The inaugural DraftKings Sports Betting National Championship begins on Friday in New Jersey with a $1 million top prize and $2.5 million guaranteed, with perhaps as few as 175 or 200 sports bettors vying for the crown and the jewels.
If you haven’t heard much about the event yet, that’s understandable, because DraftKings hasn’t promoted it that much as they continue to finalize details for what’s shaping up to be a very exciting contest, with a diversity of contestants, strategies, and myriad of outcomes.
Coinciding with the weekend’s final NFL Divisional Round, the betting will be closed at kickoff of the 4:25 pm ET game between the Eagles and Saints. So it is likely that Nick Foles and Drew Brees will have a big hand in deciding this thing.
To give you the most important information about the event, we’re taking the liberty of asking and then answering seven key questions:
1. How does this thing work and what are the rules?
It runs three days from Friday, Jan. 11, through Sunday, Jan. 13. Every contestant starts with a $5,000 bankroll. If you’re 21+ you can buy into the contest for $10,000, of which half goes toward that bankroll. More from the contest rules page:
- On Friday and Saturday, bet on any sport you want. Sunday betting is only allowed on the two NFL Divisional Playoff Games.
- Players must place a total of $1,000 in bets by the close of betting on Saturday night and $2,000 across Sunday’s NFL games to be eligible to win leaderboard prizes
- Players with the highest bankrolls at the end of the tournament will share the leaderboard prizes
- All players take home their final bankroll at the end of the tournament
- Only one entry allowed per player.
2. So, exactly where is this happening?
DraftKings is building a VIP Sportsbook space from scratch in Jersey City, N.J. specifically for this contest, to host the contestants and some media. It’s not an actual sportsbook, though, so there will be no tellers issuing betting slips.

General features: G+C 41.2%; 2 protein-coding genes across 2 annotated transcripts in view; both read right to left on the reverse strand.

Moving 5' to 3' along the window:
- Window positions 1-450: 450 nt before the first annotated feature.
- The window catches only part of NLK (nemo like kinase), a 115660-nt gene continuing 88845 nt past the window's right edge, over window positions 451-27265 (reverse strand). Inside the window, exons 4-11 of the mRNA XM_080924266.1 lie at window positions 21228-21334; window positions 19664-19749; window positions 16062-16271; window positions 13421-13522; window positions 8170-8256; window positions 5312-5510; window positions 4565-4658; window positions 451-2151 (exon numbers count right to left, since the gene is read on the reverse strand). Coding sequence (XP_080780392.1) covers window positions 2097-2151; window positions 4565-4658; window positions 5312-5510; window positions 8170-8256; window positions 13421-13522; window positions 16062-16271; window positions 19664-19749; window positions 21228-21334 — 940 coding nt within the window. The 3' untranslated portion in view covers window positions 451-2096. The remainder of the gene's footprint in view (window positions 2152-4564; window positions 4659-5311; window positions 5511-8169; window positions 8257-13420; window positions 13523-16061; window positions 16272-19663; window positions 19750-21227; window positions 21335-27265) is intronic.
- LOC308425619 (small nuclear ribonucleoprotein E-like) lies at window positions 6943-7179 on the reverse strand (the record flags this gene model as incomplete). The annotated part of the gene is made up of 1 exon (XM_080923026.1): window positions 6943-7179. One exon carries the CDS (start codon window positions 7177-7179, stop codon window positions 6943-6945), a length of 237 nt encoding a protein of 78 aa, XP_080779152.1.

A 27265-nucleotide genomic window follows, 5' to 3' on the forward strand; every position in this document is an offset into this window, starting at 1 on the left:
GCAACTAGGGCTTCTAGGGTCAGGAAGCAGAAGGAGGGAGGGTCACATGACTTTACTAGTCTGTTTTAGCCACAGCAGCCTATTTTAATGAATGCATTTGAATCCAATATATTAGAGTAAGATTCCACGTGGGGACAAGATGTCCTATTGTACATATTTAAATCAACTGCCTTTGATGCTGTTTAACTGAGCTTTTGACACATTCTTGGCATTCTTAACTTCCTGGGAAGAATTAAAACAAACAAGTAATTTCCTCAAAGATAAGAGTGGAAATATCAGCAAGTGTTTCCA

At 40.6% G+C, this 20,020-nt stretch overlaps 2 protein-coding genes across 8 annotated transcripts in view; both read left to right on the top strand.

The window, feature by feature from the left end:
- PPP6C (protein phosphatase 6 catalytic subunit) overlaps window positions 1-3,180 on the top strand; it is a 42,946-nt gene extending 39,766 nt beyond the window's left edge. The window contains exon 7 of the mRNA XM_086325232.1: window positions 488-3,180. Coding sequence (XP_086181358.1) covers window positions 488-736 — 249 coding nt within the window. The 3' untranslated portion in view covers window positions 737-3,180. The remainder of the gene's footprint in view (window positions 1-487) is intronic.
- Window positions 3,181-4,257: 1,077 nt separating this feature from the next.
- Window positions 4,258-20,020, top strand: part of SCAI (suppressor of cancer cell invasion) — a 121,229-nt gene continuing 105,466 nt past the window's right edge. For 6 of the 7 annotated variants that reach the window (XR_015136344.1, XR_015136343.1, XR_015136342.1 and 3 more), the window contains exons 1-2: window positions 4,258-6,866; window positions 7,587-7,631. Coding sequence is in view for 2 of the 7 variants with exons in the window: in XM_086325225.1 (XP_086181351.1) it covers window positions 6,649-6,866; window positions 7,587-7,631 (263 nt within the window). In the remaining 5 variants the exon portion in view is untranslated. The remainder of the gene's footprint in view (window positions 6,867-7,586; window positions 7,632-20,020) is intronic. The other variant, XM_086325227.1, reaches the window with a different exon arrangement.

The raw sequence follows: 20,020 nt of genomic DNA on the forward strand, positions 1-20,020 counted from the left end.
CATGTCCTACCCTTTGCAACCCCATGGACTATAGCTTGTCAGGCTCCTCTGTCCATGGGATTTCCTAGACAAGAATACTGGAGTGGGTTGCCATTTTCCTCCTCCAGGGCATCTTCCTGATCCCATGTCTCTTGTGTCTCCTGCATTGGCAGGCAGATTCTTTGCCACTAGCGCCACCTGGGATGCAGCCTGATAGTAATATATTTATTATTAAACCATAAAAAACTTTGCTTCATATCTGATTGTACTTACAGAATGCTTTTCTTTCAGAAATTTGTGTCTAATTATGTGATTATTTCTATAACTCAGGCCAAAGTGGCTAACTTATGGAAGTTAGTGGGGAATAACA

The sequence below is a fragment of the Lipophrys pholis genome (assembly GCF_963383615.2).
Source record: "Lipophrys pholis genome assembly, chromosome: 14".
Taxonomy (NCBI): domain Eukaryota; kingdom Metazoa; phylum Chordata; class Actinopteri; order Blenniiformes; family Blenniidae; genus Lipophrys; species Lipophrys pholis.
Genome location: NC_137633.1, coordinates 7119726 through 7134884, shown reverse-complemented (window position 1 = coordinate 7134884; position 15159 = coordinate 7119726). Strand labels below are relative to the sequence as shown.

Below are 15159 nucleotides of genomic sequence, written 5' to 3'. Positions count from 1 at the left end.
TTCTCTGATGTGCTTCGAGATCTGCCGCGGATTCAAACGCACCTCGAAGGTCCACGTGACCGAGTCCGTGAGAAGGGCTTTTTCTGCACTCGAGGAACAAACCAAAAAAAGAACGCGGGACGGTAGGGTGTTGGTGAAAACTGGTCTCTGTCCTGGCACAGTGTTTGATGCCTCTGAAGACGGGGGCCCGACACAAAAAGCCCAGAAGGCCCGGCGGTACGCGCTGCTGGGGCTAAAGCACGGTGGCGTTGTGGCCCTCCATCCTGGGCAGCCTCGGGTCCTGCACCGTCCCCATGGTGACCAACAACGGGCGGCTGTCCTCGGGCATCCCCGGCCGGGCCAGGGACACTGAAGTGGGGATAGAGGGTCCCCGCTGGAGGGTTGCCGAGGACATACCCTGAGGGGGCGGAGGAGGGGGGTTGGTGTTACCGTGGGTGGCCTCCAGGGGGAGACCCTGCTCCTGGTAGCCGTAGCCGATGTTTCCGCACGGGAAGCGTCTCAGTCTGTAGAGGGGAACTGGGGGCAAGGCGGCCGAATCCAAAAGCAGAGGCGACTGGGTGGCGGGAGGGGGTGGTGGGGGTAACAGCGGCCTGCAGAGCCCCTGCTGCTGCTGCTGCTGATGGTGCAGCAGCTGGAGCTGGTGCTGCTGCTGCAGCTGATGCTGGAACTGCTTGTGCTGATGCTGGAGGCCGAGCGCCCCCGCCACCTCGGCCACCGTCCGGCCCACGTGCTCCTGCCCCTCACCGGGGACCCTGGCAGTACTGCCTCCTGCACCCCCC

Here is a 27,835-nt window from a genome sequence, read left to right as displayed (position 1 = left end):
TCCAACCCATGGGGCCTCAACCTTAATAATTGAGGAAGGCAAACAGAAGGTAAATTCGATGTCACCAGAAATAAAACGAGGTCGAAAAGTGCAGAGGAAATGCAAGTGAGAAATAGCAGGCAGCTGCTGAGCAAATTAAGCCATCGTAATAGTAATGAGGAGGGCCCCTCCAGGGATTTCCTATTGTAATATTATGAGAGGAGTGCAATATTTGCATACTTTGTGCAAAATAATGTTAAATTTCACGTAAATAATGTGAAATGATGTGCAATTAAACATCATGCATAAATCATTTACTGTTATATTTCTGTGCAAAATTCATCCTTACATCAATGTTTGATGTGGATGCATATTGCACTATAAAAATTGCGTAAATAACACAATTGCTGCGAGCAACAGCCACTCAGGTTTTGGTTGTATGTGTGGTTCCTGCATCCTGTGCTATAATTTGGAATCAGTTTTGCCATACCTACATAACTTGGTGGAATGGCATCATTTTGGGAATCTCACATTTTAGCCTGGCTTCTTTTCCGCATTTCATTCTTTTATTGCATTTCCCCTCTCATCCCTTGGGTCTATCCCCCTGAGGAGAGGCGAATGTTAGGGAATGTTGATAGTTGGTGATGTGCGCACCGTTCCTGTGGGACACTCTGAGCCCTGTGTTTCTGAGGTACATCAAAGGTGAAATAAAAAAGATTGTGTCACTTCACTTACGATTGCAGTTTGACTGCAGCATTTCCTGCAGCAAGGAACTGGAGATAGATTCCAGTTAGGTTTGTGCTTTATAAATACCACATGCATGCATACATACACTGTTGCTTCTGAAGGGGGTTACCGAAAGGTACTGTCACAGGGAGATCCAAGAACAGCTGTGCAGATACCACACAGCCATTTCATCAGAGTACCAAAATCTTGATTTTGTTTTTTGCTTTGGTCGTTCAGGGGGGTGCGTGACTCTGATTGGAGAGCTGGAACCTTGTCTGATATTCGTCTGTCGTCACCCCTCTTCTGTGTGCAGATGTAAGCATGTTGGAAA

Contestants will enter any/all of their wagers for the event through the DraftKings Sportsbook app — on an account for tournament purposes only. Players have to be located in New Jersey to make wagers in the contest. While contestants will have to register in Jersey City somewhere (we believe), once the contest begins, they can go anywhere they want in the state (or leave the state and re-enter to make bets). So contestants may be scattered throughout the state in different command centers, swanky hotel rooms or sports betting dungeons. Many will be there to enjoy the VIP sportsbook.
3. What are contestants betting on?
Anything and everything that’s posted on the DK Sportsbook app/web platform, which includes Australian Open tennis, scores of college basketball and NBA games, the Sony Open for golf, NHL, Euroleague, of course the NFL — you name it. The betting limits for parlays, money lines, props on any/all events are in the process of getting finalized. In other words, we don’t know yet if there’s a limit on the number of legs that can go in a parlay, or the amount of a parlay or any other wager. Come Sunday, however, betting is only allowed on the two NFL Divisional Playoff Games.
4. Who is participating?